Fig. 2

Error bars (estimated mean ± SEM) ADPN levels among patients with and without clinical CVD and with increasing extent of clinical CVD.

Fig. 2

Error bars (estimated mean ± SEM) ADPN levels among patients with and without clinical CVD and with increasing extent of clinical CVD.

Fig. 3

Odds ratio for a one-SD increase in plasma ADPN for prevalent CVD for a univariate model and after sequential adjustment for covariates. The multivariate analysis sequentially adjusted models for covariates as follows: Model 1, unadjusted; Model 2, adjusted for age, gender, race and duration on HD; Model 3, adjusted in addition for diabetes, (log)BMI, serum albumin; Model 4, adjusted in addition for smoking; Model 5, adjusted in addition for (log)IL-6; Model 6, adjusted in addition for (log)CRP but not (log)IL-6.

Fig. 3

Odds ratio for a one-SD increase in plasma ADPN for prevalent CVD for a univariate model and after sequential adjustment for covariates. The multivariate analysis sequentially adjusted models for covariates as follows: Model 1, unadjusted; Model 2, adjusted for age, gender, race and duration on HD; Model 3, adjusted in addition for diabetes, (log)BMI, serum albumin; Model 4, adjusted in addition for smoking; Model 5, adjusted in addition for (log)IL-6; Model 6, adjusted in addition for (log)CRP but not (log)IL-6.

Baseline plasma ADPN and relationship with mortality and CVD outcomes

Information on survival and outcomes was available for 176 patients who underwent randomization. A total of 107 patients (61%) died, 36% (38/107) of all deaths were due to cardiovascular causes and 86/176 (49%) had cardiac hospitalization events. The median overall survival was 1165 days (95% CI: 1010–1319) and overall actuarial survival in the cohort was 89% at 1 year, 69% at 2 years and 55% at 3 years. The median time of the composite outcome of ‘cardiac hospitalization or cardiac death’ was 736 days (95% CI: 552–920) and number of events was 96/176 (55.0%). The median time of the composite outcome of ‘cardiac hospitalization or death from any cause’ was 599 days (95% CI: 475–723) and number of events was 126/176 (72.0%).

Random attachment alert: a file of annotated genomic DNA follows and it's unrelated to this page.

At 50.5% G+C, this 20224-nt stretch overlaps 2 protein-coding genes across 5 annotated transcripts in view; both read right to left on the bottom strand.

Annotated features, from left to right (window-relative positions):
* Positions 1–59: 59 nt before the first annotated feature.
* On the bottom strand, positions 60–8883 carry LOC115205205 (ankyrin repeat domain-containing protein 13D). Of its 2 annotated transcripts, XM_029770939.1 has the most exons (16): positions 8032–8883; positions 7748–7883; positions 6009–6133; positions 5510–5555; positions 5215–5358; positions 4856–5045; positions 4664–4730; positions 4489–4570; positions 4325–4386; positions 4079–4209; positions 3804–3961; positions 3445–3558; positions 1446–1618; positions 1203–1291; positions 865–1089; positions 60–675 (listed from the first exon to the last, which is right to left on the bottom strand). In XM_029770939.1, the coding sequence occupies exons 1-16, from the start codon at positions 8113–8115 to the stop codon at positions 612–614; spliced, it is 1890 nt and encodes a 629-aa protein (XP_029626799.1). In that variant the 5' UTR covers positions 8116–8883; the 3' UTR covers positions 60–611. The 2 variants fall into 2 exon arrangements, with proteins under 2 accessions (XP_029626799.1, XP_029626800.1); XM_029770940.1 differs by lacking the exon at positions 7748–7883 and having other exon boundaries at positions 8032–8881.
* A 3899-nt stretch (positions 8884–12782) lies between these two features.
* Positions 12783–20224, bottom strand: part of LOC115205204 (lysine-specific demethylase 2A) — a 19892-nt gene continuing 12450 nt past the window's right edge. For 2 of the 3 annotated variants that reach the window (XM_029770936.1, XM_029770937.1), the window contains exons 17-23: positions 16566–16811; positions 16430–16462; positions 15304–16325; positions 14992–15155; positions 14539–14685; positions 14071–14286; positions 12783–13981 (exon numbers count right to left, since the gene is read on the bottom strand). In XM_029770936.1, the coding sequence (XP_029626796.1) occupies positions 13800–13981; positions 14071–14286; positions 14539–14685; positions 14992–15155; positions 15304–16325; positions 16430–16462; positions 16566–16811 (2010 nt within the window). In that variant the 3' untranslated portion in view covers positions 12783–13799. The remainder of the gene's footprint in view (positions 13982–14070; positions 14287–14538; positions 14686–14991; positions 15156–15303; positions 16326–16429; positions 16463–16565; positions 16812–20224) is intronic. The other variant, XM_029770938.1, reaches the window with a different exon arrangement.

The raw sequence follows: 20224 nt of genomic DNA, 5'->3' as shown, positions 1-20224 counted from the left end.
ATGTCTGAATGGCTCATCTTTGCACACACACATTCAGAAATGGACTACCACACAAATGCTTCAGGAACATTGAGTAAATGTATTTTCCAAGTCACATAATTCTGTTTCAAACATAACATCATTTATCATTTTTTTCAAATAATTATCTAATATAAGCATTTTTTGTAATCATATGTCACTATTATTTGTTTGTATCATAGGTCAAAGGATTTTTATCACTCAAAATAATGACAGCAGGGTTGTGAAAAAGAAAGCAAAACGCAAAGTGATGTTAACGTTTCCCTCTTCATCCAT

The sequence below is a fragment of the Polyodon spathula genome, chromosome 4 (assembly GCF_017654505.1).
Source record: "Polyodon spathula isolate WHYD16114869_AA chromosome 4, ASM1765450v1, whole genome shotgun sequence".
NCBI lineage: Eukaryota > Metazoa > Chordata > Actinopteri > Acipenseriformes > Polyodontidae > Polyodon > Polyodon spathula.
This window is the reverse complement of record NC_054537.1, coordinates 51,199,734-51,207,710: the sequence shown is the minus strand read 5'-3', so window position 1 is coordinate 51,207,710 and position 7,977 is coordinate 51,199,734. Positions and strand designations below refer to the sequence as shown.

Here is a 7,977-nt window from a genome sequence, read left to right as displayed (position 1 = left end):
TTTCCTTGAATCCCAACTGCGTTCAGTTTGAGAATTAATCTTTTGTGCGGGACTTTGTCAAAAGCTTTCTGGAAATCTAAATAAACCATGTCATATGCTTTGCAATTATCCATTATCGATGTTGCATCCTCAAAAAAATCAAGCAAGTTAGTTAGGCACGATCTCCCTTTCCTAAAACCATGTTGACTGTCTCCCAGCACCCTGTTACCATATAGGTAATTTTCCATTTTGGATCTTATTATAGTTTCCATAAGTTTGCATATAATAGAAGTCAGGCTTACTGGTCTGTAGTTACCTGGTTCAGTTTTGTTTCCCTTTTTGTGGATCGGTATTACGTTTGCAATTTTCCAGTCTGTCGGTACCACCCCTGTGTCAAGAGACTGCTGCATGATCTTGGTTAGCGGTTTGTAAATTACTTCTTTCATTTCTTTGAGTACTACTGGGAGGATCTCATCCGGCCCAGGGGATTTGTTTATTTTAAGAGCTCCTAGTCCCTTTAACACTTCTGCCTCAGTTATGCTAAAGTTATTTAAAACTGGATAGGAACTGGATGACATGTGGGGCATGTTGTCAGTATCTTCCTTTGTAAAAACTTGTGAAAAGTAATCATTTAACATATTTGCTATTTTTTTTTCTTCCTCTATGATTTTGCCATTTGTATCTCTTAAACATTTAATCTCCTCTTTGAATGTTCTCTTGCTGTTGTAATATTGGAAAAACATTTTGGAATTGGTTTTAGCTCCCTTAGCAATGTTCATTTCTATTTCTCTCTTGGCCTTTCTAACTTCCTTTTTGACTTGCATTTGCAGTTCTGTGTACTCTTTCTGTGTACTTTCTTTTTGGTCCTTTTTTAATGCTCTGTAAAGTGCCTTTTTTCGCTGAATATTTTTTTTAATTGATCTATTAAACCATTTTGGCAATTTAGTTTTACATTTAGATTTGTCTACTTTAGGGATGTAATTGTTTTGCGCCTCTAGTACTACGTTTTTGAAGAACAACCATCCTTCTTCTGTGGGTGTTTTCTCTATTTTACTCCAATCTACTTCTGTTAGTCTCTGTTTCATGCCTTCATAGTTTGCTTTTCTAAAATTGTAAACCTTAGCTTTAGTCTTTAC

The relationship between plasma ADPN and all-cause mortality was non-linear (test of linear hypothesis: P = 0.013 at 3 degrees of freedom) and the best fit was obtained with a quadratic transformation. Although the relationship between ADPN and mortality did not reach significance in the unadjusted Cox regression model, progressive adjustment for patient-related variables including inflammatory markers, increased the strength of the association. A similar relationship was seen with the composite end points of ‘cardiac hospitalization or cardiac mortality’ (test of linear hypothesis: P = 0.035 at 3 degrees of freedom) and ‘cardiac hospitalization or all-cause mortality’ (test of linear hypothesis: P = 0.008 at 3 degrees of freedom), the association being strongest for the latter composite outcome (Table 3 , Figure 4 ).

Table 3

Univariate and multivariate Cox regression models for the relationship between baseline ADPN levels and outcomes. The final multivariable models were arrived at by backward selection

Outcomes Death from any cause Cardiovascular hospitalization event/cardiovascular death Cardiovascular hospitalization event/death from any cause 
Predictor variable HR 95% CI P HR 95% CI P HR 95% CI P 
Quadratic form Unadjusted analyses 
ADPN levels (per SD) a 1.02 0.83–1.24 0.86 1.08 0.87–1.32 0.49 1.01 0.83–1.22 0.94 
ADPN levels (per SD) b 0.71 0.45–1.12 0.14 0.73 0.44–1.21 0.22 0.68 0.43–1.08 0.10 
ADPN * ADPN b 1.07 0.99–1.16 0.07 1.08 0.99–1.17 0.09 1.08 1.00–1.17 0.06 
Other covariates          
Age (per year) 1.03 1.01–1.05 <0.01 1.03 1.01–1.05 <0.01 1.03 1.01–1.05 <0.01 
Sex (versus male) 0.84 0.58–1.20 0.33 0.84 0.57–1.23 0.37 0.95 0.68–1.33 0.75 
Race (versus AA) 1.31 0.91–1.90 0.15 2.03 1.35–3.04 <0.01 1.53 1.09–2.15 0.01